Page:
In Kyrgyz crisis, opportunity knocks
Watching the deteriorating security situation in Kyrgyzstan, we have a Cold War reflex to forecast a new flash point between the United States and Russia. In reality, it's the opposite -- this remote and feeble Central Asian country is offering a new opportunity for Moscow and Washington to work as partners.
"We are not in any way framing this as a zero-sum game," a senior Obama administration official explained Tuesday. "On the contrary, we are very closely coordinating our actions with Moscow."
The death toll this week rose into the hundreds, but violence appeared to decline on Tuesday and the Kyrgyz defense minister said the government would withdraw its request for an international peacekeeping force. But U.S. officials said that it was hard to predict how soon stability would return. The Kyrgyz government had initially sought Russian intervention, but Moscow had signaled that it wouldn't send troops alone.
Here's the surprise: U.S. officials argue that if the violence continues, the right intervention force would be one that included Russia and other regional partners. It might be drawn from the Collective Security Treaty Organization, an alliance of former Soviet republics. Or it could be a "coalition of the willing" that included troops from Turkey, say, as well as those from Russia, Kazakhstan and other neighboring states.
The United States and Russia have stayed in close touch since the crisis exploded late last week. The two countries cooperated on a presentation to United Nations officials Monday night that laid the groundwork for collective action, if it becomes necessary.
America is already providing humanitarian help, with more on the way. More than $1 million in emergency relief and medical supplies were delivered Monday and Tuesday, and a bigger package totaling more than $10 million from a new U.S. "complex crisis fund" will be announced late this week. Though the United States hasn't received any request for military help, it would consider providing overhead surveillance and the use of U.S. military planes to airlift troops or supplies.
What's refreshing about this joint U.S.-Russian approach to security is that it gets away from the reflexive -- and misconceived -- idea that the two countries are locked in a "great game" for influence in Central Asia. That 19th-century notion of inevitable competition was prevalent among many U.S. analysts during the 1990s, and it led to some half-baked strategies to expand U.S. sway and combat the Russians.
A more coherent view is that Russia and America should be natural partners in Central Asia. Certainly, they share the same enemies -- the militant Islamic groups and criminal gangs that threaten stability in the region. President Obama has been pushing that line since he took office, and U.S. officials say he has discussed Kyrgyzstan, and the need to avoid confrontation there, in nearly every meeting with Russian President Dmitry Medvedev.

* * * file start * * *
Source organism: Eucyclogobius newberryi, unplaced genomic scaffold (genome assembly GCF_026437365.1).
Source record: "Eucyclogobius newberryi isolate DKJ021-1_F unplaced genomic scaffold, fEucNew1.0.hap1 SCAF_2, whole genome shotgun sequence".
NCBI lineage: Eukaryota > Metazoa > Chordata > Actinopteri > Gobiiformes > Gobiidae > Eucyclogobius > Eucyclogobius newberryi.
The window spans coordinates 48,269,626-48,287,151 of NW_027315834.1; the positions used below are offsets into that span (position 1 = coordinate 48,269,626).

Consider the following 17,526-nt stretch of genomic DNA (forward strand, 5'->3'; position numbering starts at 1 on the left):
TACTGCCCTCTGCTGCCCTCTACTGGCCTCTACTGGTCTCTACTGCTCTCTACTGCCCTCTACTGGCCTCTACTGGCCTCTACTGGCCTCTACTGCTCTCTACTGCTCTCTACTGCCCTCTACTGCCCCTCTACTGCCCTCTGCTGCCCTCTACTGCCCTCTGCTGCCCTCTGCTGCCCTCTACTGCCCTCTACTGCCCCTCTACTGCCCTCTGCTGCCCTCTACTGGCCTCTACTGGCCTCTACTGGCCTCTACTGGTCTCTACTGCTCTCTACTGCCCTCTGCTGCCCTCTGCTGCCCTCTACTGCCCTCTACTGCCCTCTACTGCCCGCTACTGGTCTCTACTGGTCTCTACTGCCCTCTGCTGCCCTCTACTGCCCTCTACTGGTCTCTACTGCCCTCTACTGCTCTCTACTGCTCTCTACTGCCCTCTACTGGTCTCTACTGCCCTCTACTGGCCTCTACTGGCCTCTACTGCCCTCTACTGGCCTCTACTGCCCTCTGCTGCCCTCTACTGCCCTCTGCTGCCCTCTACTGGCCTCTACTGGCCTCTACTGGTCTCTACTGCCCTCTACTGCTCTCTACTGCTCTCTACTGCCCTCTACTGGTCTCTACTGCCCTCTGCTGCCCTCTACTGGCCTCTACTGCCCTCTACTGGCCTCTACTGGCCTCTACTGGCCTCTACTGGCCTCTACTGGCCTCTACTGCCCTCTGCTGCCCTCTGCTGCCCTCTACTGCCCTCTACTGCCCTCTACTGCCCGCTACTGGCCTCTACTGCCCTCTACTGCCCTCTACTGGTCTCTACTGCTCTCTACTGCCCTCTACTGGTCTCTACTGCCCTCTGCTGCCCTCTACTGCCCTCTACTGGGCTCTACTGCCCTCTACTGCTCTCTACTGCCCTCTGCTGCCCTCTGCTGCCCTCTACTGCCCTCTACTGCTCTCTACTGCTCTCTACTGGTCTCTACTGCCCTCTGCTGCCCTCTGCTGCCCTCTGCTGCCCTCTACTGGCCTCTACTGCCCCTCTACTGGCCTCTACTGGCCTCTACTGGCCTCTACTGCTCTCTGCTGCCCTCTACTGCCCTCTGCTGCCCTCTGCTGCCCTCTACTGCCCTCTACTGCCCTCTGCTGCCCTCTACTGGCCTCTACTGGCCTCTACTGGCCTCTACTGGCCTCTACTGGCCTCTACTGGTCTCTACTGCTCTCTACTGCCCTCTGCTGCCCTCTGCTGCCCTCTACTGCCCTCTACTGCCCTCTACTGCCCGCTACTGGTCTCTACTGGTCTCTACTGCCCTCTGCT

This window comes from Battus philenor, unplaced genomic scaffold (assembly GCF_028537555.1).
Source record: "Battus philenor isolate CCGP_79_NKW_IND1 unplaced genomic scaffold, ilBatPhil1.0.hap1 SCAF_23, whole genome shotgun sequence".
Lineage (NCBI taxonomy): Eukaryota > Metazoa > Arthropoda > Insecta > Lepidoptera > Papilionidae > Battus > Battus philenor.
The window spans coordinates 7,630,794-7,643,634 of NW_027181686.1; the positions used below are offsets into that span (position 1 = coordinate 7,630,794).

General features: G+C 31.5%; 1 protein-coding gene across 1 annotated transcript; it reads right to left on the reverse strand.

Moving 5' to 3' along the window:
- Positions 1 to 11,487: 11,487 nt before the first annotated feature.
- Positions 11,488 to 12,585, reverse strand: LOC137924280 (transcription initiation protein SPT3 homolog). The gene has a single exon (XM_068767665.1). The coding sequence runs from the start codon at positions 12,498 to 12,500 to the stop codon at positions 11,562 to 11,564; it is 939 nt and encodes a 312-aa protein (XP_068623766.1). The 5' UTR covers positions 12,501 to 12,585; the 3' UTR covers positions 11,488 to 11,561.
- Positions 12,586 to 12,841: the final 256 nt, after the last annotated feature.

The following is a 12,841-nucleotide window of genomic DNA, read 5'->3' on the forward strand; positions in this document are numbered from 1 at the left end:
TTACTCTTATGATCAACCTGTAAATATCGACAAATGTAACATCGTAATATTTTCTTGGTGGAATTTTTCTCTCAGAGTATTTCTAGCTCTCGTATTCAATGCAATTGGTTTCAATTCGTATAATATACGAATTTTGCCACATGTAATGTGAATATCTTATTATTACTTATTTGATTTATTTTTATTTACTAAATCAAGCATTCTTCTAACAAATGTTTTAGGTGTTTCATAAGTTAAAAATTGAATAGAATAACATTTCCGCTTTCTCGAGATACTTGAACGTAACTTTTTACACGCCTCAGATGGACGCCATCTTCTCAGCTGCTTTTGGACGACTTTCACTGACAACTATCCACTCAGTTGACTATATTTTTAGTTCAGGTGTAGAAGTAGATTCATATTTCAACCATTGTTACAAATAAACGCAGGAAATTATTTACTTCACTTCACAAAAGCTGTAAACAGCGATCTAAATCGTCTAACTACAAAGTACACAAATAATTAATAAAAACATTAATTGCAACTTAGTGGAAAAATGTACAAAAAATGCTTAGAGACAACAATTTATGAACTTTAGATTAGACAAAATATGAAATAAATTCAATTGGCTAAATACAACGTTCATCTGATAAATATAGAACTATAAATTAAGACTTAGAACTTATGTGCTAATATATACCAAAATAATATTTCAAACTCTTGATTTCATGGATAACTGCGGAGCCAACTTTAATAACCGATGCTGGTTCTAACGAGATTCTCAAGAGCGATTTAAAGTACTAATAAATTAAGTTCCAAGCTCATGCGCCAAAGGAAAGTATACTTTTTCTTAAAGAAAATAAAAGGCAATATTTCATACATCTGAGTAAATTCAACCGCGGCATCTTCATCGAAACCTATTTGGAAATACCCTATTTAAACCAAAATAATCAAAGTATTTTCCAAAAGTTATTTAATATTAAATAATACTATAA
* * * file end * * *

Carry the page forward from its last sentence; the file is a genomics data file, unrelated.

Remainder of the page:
The explosion of violence over the past week is a toxic brew common to many developing nations -- mixing economic inequality, regional political rivalry and ethnic hatred. With subtle backing from Moscow, a new interim government staged a coup in April that empowered the Kyrgyz majority, which dominates the northern part of the country. To the surprise of both Moscow and Washington (which condoned the coup afterward), this new government couldn't stop bloody attacks by Kyrgyz mobs against the Uzbek minority in the south, which is resented because it holds much of the economic power there.
As this "ethnic cleansing" spread in Osh and Jalal-Abad last weekend, as many as 80,000 terrified Uzbeks are said to have fled across the border into Uzbekistan.
Kyrgyzstan matters to the United States because it provides an air base at Manas that has become the main transit point for the surge of troops and supplies into Afghanistan. Currently, this "northern distribution network," as it is known, accounts for about 70 percent of shipments into the war zone, a U.S. official said, with about 1,300 U.S. personnel operating the Manas hub.
The Russians once regarded the Manas base as a thorn in their side. But in the new spirit of "pragmatic partnership," as it has been dubbed by Gen. David Petraeus, the Centcom commander who pushed to open the northern supply route, Russia has concluded that it has a stake in America's success in Afghanistan. Certainly, the Russians don't want the Islamic insurgency to spread north.
Substituting cooperation for Great Gamesmanship in Central Asia is a welcome change from a few years ago. Now if this model of Russian-American collaboration could just be expanded to deal firmly with Iran, we might have the beginnings of a system that deserved to be called "collective security."